To Love Something is to See it Clearly

by P. Braithwaite

20131223-042734.jpg

I’ve stopped watching football. A few years ago, inspired by my sister-in-law, I came out of the closet as a fan. For years prior, I’d sat silently with my father on Sundays and listened to him wax poetic about the game. My father is a true sports fan, never really investing in a particular team, but preferring to enjoy the sportsmanship involved.

I started to see the game through his eyes.

There is something so beautiful about football. There is something really graceful about strategy combined with sheer force and unbridled aggression. Every movement is strategic, even time is manipulated. There is something beautiful about an offensive line that creates a human shield — something almost magical about a running back who can push himself through tiny holes.

There is also something alchemical in the crowd — the masses gathering in similar colors, the collective hope put behind men we can’t control. There is something shamanic about the chanting, the crossed fingers, and clasped hands — the hands thrown up in surrender (and despair) when field goals are missed, sacks occur, and two-minute drills just don’t work out.

Every emotion known to man can occur in 3 hours. You can age ten years by watching just one game.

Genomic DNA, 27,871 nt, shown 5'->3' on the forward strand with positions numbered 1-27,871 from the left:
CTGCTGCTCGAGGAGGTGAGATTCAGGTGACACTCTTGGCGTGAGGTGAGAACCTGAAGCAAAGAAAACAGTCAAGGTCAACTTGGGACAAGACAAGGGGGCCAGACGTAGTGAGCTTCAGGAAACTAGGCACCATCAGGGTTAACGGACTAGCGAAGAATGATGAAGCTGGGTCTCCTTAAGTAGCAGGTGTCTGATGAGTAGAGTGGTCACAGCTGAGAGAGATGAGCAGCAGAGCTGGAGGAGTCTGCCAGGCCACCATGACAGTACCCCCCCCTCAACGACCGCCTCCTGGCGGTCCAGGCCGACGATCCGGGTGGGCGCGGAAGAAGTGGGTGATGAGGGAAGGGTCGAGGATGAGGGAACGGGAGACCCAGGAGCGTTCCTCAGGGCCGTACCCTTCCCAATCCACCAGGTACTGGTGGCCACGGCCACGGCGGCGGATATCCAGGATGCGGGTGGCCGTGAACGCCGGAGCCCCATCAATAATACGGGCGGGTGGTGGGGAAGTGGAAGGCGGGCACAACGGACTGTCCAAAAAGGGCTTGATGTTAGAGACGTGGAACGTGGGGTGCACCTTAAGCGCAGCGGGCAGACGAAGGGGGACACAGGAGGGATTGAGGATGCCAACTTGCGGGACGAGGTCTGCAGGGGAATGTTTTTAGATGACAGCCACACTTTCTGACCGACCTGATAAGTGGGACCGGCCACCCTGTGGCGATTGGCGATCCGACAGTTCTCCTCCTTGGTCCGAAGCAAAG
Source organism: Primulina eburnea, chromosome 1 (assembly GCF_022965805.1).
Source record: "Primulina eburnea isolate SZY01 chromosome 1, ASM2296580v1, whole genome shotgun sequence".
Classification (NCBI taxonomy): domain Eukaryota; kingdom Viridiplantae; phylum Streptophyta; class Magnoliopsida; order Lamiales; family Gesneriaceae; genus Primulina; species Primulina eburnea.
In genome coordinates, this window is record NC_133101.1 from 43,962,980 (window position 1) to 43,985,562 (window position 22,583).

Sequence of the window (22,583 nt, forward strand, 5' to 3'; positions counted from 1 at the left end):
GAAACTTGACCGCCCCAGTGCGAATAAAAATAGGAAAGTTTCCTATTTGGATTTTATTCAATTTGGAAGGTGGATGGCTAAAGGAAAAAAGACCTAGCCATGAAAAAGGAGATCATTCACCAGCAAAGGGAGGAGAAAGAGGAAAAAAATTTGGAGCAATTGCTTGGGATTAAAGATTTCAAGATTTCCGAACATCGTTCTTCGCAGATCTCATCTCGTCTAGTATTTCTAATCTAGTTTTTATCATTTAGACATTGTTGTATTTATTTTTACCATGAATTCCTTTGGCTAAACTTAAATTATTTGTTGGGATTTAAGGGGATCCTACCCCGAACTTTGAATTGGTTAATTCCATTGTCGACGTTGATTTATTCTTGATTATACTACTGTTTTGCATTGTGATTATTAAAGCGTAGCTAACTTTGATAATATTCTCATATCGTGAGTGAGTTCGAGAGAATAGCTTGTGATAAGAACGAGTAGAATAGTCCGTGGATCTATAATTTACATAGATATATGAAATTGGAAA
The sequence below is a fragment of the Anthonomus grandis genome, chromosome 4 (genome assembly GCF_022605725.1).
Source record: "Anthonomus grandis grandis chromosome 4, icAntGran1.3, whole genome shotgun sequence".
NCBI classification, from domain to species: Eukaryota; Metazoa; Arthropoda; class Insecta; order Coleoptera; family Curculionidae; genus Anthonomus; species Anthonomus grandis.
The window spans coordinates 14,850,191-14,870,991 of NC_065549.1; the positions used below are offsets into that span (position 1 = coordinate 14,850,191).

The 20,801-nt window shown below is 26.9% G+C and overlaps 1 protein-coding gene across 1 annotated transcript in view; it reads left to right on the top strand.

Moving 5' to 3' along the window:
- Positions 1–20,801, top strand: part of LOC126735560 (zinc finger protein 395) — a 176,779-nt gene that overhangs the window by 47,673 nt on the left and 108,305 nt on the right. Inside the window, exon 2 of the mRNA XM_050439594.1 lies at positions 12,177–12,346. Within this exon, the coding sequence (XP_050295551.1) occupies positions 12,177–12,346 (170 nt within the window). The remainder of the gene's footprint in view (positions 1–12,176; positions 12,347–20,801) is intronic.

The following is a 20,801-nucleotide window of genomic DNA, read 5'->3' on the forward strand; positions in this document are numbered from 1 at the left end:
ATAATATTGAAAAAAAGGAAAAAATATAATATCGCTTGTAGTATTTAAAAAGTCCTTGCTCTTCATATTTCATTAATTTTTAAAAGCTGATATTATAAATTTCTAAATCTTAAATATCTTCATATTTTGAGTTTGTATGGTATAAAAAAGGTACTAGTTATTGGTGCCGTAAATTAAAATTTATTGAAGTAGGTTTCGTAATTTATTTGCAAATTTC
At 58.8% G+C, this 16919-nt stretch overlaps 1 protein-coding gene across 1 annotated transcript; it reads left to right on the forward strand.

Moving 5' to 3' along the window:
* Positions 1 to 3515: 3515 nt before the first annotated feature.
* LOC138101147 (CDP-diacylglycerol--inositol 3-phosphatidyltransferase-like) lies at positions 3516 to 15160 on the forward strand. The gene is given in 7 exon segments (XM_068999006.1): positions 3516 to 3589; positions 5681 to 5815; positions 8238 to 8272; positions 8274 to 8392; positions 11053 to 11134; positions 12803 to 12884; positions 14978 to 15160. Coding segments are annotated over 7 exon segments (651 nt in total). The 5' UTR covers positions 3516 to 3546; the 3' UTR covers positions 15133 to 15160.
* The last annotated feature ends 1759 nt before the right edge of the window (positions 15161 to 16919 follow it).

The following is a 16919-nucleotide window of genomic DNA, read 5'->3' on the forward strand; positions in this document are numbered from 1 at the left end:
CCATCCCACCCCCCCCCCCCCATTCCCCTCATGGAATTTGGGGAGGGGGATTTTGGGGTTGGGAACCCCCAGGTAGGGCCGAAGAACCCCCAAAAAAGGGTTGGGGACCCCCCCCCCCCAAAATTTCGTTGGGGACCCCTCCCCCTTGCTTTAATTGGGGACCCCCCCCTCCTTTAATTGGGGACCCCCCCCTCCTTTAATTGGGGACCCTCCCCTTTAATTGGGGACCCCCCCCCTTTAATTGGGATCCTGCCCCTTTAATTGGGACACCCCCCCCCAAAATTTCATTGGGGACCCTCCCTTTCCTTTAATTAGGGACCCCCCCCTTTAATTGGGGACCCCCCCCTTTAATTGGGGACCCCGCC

I thought I loved football, but I don’t. I was infatuated. I was enamored with an idea. I loved who I was allowed to be on Sunday afternoons – angry, hopeful, optimistic, and snarky. I loved the connections it afforded me – text messages to my brother and phone calls to my dad. My dad and I averaged three phone calls every Sunday. I loved the experience of learning the intricacies of the game – reading defenses, trolling stats, arguing with Skip Bayless (in my head).

I didn’t love football; my perception wasn’t clear. To love something is to see it clearly.

Earlier in the season, I watched Frontline’s League of Denial which painstakingly covered the league’s systematic dishonesty regarding the risk of brain injury. It was heartbreaking, but I made myself watch every scene. In moments when I wanted to quit, I stopped myself: if I can yell at my QB when he fumbles while being sacked, I can look his bleak future in the face.

I haven’t watched football since that night.

I’m not writing this as a call to action. I’m not urging people to boycott the NFL. I’m actually of the mind that football players do God’s work; Americans need a place to channel rage. I, myself, didn’t mean to stop watching – one Sunday just stretched out into the next. Before I knew it, I’d stopped following the game. I’m not anti-football or even anti-NFL, but to love something is to truly see it clearly. And I don’t love football enough to watch what happens when the lights go out.

To love something (or someone) is to accept it as it is.

To love someone (or something) is to look the darkness in the face, and allow them to captivate you anyway. To love is to cherish, not merely in spite of darkness, but because darkness is part of the whole. The beauty is informed by the darkness. The beauty would be less palpable without it.

In this season of impending playoffs, twinkling lights and holiday cheer, let us see and love each other clearly. Let us honor the darkness that magnifies the light. Let us protect our quarterbacks, our own heads, and our loved ones.

There can be no (Sunday night) lights without the darkness. God, let us learn to love and advocate for it all.

#playball

What do you see clearly?

Advertisements